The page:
Last November, an Institute of Medicine task force came out against large-scale testosterone prevention trials similar to the estrogen replacement therapy trials in women. Instead, the group recommended smaller trials involving only older men who had been diagnosed with low testosterone and who are not at high risk for prostate cancer. Just as long-term estrogen replacement therapy in older women has been linked to an increased risk of breast cancer, there are concerns that men who take testosterone may be increasing their prostate cancer risk.

Alzheimer's expert Samuel Gandy, MD, PhD, says the hope is that scientists will develop a "designer" testosterone that would target the brain and not affect other organs, in the same way the designer estrogen-like compounds, such as Raloxifene (Evista), targets the bones to prevent osteoporosis. "Theoretically we could develop a designer estrogen or testosterone that could be protective against dementia," he says.

The Alzheimer's Association spokesman, who runs the Farber Institute for Neurosciences at Philadelphia's Thomas Jefferson University, says the long-term risks vs. benefits of taking testosterone to prevent dementia will not be known until clinical trials are completed. "Until that happens there is no medical justification for taking testosterone to lower the risk of Alzheimer's," he says. "The data just aren't there to support that as a recommendation."

SOURCES: Moffat et al. Neurology, Jan. 27, 2004; vol 62: pp 188-193. Paoletti et al. Neurology, Jan. 27, 2004; vol 62: pp 301-303. Institute of Medicine press release on testosterone trials, November 2003. Susan M. Resnick, PhD, National Institute on Aging, Baltimore, Md. Samuel Gandy, MD, PhD, spokesman, Alzheimer's Association; professor of neurology, Thomas Jefferson University, Philadelphia; director, Farber Institute. © 2003 WebMD Inc. All rights reserved.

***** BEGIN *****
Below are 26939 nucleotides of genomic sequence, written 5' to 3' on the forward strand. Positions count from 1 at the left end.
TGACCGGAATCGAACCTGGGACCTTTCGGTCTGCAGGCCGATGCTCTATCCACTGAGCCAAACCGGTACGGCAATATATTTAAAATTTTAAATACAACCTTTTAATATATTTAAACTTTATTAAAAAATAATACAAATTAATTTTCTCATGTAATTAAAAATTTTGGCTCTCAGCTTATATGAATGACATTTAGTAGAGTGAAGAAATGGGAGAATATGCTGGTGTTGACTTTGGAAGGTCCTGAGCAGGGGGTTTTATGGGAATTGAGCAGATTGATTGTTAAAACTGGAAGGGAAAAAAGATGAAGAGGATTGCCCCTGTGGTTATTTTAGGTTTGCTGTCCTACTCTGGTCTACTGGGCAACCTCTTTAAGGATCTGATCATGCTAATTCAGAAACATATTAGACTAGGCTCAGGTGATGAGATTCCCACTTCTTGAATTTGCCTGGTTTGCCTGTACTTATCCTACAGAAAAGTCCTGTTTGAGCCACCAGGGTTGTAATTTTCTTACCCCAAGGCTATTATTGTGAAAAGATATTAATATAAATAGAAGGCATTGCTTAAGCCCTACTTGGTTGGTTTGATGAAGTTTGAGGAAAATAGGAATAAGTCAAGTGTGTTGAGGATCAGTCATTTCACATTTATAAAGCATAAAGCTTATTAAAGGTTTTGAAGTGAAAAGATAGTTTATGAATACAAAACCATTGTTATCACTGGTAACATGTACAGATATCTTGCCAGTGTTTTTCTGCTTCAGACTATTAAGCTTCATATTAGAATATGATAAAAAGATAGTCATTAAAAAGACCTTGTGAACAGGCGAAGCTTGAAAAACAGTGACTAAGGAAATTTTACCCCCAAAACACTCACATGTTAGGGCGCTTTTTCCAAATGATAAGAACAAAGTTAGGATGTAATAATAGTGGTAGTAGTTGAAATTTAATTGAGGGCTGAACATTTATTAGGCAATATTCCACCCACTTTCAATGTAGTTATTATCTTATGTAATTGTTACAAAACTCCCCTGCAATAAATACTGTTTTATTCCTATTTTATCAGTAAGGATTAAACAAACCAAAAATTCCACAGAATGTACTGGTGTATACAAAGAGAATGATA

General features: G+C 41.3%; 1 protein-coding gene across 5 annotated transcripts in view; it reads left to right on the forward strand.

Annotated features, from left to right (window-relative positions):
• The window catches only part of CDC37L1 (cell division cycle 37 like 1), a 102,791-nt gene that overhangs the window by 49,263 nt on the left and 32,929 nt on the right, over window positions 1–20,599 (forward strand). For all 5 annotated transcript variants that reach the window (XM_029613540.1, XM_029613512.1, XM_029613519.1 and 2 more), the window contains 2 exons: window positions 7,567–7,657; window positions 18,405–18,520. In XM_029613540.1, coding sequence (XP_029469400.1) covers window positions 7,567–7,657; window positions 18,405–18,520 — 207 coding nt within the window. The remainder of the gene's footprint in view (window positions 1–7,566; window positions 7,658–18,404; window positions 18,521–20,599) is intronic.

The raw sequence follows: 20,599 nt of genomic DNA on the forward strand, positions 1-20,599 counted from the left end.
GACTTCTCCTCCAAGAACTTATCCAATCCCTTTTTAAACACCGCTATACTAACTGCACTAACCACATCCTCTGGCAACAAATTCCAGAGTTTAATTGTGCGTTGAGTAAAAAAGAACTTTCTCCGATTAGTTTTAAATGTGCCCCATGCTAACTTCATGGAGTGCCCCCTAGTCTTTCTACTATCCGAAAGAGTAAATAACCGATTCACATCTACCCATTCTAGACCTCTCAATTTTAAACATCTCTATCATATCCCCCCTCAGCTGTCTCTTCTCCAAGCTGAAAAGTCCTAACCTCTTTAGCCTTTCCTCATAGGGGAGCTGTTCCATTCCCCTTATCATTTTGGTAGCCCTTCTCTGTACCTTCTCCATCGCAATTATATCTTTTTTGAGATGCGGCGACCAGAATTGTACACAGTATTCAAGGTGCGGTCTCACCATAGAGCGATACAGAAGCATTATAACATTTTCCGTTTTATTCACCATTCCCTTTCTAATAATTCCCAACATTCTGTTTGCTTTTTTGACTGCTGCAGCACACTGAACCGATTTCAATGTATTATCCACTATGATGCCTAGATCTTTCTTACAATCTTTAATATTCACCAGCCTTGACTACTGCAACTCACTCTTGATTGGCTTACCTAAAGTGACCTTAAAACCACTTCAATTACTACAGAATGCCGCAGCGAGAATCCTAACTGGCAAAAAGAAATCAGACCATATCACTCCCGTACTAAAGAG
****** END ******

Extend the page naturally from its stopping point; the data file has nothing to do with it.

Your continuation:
Post a Comment

Featured Products From the ProHealth Store
Vitamin D3 Extreme™ FibroSleep™ Ultra ATP+, Double Strength


Article Comments



Be the first to comment on this article!

Post a Comment


 
Optimized Curcumin Longvida with Omega-3

Featured Products

Energy NADH™ 12.5mg Energy NADH™ 12.5mg
Improve Energy & Cognitive Function
Mitochondria Ignite™ with NT Factor® Mitochondria Ignite™ with NT Factor®
Reduce Fatigue up to 45%
Vitamin D3 Extreme™ Vitamin D3 Extreme™
50,000 IU Vitamin D3 - Prescription Strength
Optimized Curcumin Longvida® Optimized Curcumin Longvida®
Supports Cognition, Memory & Overall Health
Ultra ATP+, Double Strength Ultra ATP+, Double Strength
Get energized with malic acid & magnesium

Natural Remedies

Block Acid Reflux to Prevent Esophageal Problems! Block Acid Reflux to Prevent Esophageal Problems!
Joint Aches May Have Met Their Match in Curcumin Joint Aches May Have Met Their Match in Curcumin
The Genetic Mutation That May Compromise Your Health - And What to Do About It The Genetic Mutation That May Compromise Your Health - And What to Do About It
More Weight Loss than Any Other Discovery in Supplement History More Weight Loss than Any Other Discovery in Supplement History
Vitamin E: Super Antioxidant We Only Thought We Knew Vitamin E: Super Antioxidant We Only Thought We Knew

CONTACT US
ProHealth, Inc.
555 Maple Ave
Carpinteria, CA 93013
(800) 366-6056  |  Email

· Become a Wholesaler
· Vendor Inquiries
· Affiliate Program
SHOP WITH CONFIDENCE
Credit Card Processing
SUBSCRIBE TO OUR NEWSLETTERS
Get the latest news about Fibromyalgia, M.E/Chronic Fatigue Syndrome, Lyme Disease and Natural Wellness

CONNECT WITH US ProHealth on Facebook  ProHealth on Twitter  ProHealth on Pinterest  ProHealth on Google Plus

© 2017 ProHealth, Inc. All rights reserved. Pain Tracker App  |  Store  |  Customer Service  |  Guarantee  |  Privacy  |  Contact Us  |  Library  |  RSS  |  Site Map